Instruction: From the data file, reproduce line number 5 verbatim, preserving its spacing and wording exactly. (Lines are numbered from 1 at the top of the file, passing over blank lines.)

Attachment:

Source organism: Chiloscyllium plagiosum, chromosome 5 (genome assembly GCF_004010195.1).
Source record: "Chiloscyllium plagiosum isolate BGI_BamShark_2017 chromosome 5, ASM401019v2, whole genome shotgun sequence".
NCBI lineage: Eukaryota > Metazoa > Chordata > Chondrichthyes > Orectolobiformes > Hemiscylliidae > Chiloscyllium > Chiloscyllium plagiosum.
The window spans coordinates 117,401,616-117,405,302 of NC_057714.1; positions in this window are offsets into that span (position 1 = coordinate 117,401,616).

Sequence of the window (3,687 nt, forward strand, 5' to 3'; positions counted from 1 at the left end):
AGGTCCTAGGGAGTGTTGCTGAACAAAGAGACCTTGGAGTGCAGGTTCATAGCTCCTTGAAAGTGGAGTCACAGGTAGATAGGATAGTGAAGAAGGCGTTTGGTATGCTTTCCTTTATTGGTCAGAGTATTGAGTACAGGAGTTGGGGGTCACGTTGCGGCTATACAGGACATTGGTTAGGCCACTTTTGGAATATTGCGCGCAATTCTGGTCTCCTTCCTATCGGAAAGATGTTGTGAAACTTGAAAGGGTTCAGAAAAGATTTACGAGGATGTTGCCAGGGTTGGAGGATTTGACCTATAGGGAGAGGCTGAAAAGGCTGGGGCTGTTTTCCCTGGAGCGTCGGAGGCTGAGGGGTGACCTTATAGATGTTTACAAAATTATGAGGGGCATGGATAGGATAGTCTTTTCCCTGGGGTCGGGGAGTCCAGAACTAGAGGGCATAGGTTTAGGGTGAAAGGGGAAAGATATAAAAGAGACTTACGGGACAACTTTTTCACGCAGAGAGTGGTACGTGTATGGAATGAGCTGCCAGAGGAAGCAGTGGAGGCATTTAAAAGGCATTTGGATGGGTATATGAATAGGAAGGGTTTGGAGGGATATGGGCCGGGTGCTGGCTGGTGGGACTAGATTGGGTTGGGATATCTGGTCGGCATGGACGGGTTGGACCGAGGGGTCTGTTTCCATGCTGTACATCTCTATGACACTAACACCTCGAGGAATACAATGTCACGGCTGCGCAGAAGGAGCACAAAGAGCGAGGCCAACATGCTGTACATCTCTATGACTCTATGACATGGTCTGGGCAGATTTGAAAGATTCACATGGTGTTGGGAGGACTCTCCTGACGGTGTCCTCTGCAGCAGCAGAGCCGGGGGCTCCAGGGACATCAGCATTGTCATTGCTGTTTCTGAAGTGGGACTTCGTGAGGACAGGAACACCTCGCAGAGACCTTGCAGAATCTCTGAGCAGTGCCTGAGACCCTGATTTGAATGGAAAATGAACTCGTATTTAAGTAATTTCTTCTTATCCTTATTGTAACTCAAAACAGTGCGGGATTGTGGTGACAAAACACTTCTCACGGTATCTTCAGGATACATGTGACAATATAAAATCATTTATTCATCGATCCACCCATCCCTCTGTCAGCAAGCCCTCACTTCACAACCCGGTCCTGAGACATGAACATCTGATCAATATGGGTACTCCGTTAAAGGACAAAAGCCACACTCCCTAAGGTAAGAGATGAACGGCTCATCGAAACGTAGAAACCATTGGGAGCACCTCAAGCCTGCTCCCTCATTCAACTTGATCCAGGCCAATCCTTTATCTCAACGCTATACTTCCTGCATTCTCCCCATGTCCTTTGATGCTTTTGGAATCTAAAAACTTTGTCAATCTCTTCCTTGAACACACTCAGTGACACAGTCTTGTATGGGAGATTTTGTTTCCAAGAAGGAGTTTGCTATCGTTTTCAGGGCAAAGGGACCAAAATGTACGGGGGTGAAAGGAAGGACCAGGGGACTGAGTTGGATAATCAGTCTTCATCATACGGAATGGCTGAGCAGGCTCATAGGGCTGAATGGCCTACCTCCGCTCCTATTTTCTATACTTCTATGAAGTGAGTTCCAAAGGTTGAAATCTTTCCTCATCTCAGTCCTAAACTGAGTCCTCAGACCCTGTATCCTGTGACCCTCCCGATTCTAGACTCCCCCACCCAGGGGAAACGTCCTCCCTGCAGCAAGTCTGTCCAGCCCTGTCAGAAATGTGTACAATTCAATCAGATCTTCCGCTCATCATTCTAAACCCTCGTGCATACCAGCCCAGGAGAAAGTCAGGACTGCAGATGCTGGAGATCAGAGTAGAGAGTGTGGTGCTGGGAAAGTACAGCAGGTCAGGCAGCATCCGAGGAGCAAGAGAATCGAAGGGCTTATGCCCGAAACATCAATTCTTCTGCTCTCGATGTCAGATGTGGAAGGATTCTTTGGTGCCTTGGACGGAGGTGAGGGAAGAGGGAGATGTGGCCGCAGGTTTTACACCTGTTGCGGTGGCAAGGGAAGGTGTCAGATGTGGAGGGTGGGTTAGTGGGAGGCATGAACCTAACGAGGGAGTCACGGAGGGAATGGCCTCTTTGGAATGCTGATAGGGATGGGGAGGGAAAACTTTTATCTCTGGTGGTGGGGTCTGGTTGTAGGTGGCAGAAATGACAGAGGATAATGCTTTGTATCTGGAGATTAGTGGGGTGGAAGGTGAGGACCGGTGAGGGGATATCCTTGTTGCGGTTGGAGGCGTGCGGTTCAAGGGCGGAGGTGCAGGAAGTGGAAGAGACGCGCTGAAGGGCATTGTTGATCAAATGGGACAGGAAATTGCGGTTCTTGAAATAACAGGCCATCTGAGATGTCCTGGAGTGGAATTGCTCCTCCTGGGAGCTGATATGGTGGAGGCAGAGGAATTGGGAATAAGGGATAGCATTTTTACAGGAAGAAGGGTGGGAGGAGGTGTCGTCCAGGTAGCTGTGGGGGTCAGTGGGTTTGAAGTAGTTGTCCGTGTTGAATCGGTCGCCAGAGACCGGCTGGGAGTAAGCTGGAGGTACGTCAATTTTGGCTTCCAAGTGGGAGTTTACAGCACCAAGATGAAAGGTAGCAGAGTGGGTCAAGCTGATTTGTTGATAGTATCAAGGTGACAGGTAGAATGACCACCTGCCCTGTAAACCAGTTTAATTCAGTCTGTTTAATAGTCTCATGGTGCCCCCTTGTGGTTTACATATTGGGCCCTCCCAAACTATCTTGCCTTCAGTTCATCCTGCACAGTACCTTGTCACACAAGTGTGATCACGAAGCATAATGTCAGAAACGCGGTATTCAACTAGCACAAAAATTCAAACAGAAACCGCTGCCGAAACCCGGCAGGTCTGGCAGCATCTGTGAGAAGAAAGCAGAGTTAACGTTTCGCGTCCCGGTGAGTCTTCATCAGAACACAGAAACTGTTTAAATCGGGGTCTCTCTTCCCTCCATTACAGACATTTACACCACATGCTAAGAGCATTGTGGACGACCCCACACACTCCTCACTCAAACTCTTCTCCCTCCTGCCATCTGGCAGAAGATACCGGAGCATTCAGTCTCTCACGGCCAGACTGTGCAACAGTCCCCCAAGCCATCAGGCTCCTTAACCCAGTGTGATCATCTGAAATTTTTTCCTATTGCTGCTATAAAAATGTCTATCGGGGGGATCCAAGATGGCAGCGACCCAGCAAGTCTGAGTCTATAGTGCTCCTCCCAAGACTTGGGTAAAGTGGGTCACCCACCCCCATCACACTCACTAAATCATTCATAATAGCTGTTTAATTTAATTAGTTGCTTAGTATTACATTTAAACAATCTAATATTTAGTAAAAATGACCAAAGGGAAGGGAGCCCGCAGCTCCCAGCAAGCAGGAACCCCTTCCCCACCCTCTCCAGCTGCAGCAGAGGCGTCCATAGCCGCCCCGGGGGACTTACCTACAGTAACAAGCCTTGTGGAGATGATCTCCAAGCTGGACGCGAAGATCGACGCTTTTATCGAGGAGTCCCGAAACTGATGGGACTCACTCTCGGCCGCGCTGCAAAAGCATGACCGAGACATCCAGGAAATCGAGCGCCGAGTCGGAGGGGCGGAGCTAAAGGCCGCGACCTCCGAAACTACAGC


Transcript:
Sequence of the window (3,687 nt, forward strand, 5' to 3'; positions counted from 1 at the left end):